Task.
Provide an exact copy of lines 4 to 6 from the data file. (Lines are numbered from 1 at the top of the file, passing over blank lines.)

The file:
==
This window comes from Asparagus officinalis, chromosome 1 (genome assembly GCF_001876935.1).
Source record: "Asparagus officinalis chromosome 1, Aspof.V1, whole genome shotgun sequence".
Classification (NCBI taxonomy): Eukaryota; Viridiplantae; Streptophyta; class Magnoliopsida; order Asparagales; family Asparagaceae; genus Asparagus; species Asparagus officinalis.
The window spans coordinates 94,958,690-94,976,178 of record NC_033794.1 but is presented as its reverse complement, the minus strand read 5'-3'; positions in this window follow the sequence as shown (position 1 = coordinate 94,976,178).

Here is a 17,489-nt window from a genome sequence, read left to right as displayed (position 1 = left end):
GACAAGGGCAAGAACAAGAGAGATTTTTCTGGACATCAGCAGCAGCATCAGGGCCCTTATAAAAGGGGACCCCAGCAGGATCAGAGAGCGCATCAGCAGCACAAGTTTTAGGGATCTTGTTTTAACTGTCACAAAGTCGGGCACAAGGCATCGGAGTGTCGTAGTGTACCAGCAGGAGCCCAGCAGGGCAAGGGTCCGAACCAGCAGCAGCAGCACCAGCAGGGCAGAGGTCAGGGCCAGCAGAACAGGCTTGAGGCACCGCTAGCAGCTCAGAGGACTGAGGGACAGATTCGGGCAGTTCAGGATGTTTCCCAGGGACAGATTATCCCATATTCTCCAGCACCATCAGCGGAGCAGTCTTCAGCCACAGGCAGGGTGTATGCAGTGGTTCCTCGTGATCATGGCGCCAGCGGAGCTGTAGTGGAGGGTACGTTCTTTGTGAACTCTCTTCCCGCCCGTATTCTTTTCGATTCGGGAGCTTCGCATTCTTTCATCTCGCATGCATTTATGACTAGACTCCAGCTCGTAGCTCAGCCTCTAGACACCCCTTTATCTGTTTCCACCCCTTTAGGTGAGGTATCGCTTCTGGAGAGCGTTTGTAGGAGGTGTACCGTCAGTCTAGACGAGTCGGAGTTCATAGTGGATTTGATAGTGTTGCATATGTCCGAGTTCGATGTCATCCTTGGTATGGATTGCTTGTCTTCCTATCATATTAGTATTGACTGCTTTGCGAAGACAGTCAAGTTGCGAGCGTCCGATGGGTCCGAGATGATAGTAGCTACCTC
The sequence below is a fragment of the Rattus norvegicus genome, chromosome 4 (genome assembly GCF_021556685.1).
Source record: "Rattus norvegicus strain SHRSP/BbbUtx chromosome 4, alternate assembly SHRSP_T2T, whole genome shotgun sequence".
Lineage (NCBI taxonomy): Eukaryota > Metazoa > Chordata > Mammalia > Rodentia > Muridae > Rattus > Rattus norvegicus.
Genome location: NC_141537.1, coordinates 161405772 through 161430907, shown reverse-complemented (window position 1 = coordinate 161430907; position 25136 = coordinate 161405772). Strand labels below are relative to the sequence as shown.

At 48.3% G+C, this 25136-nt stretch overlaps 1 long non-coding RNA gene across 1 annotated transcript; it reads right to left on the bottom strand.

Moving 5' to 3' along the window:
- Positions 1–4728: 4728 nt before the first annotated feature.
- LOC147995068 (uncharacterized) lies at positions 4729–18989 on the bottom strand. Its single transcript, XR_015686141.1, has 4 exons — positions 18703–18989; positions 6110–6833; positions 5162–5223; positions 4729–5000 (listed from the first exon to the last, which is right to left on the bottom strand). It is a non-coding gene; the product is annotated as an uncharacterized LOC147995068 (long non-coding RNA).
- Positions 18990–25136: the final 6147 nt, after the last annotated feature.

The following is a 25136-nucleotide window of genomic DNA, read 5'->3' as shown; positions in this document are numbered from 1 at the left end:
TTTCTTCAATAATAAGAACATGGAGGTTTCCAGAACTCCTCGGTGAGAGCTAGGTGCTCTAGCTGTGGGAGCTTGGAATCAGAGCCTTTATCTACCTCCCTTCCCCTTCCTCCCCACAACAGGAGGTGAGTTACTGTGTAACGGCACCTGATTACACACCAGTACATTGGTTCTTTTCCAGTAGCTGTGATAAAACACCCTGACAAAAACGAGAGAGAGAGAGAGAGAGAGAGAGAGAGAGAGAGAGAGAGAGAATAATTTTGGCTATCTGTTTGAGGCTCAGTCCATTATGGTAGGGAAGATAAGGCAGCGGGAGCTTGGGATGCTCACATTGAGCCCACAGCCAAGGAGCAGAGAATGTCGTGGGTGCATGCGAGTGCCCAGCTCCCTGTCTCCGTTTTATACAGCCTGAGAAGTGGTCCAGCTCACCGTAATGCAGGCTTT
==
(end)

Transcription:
The window spans coordinates 94,958,690-94,976,178 of record NC_033794.1 but is presented as its reverse complement, the minus strand read 5'-3'; positions in this window follow the sequence as shown (position 1 = coordinate 94,976,178).

Here is a 17,489-nt window from a genome sequence, read left to right as displayed (position 1 = left end):
GACAAGGGCAAGAACAAGAGAGATTTTTCTGGACATCAGCAGCAGCATCAGGGCCCTTATAAAAGGGGACCCCAGCAGGATCAGAGAGCGCATCAGCAGCACAAGTTTTAGGGATCTTGTTTTAACTGTCACAAAGTCGGGCACAAGGCATCGGAGTGTCGTAGTGTACCAGCAGGAGCCCAGCAGGGCAAGGGTCCGAACCAGCAGCAGCAGCACCAGCAGGGCAGAGGTCAGGGCCAGCAGAACAGGCTTGAGGCACCGCTAGCAGCTCAGAGGACTGAGGGACAGATTCGGGCAGTTCAGGATGTTTCCCAGGGACAGATTATCCCATATTCTCCAGCACCATCAGCGGAGCAGTCTTCAGCCACAGGCAGGGTGTATGCAGTGGTTCCTCGTGATCATGGCGCCAGCGGAGCTGTAGTGGAGGGTACGTTCTTTGTGAACTCTCTTCCCGCCCGTATTCTTTTCGATTCGGGAGCTTCGCATTCTTTCATCTCGCATGCATTTATGACTAGACTCCAGCTCGTAGCTCAGCCTCTAGACACCCCTTTATCTGTTTCCACCCCTTTAGGTGAGGTATCGCTTCTGGAGAGCGTTTGTAGGAGGTGTACCGTCAGTCTAGACGAGTCGGAGTTCATAGTGGATTTGATAGTGTTGCATATGTCCGAGTTCGATGTCATCCTTGGTATGGATTGCTTGTCTTCCTATCATATTAGTATTGACTGCTTTGCGAAGACAGTCAAGTTGCGAGCGTCCGATGGGTCCGAGATGATAGTAGCTACCTC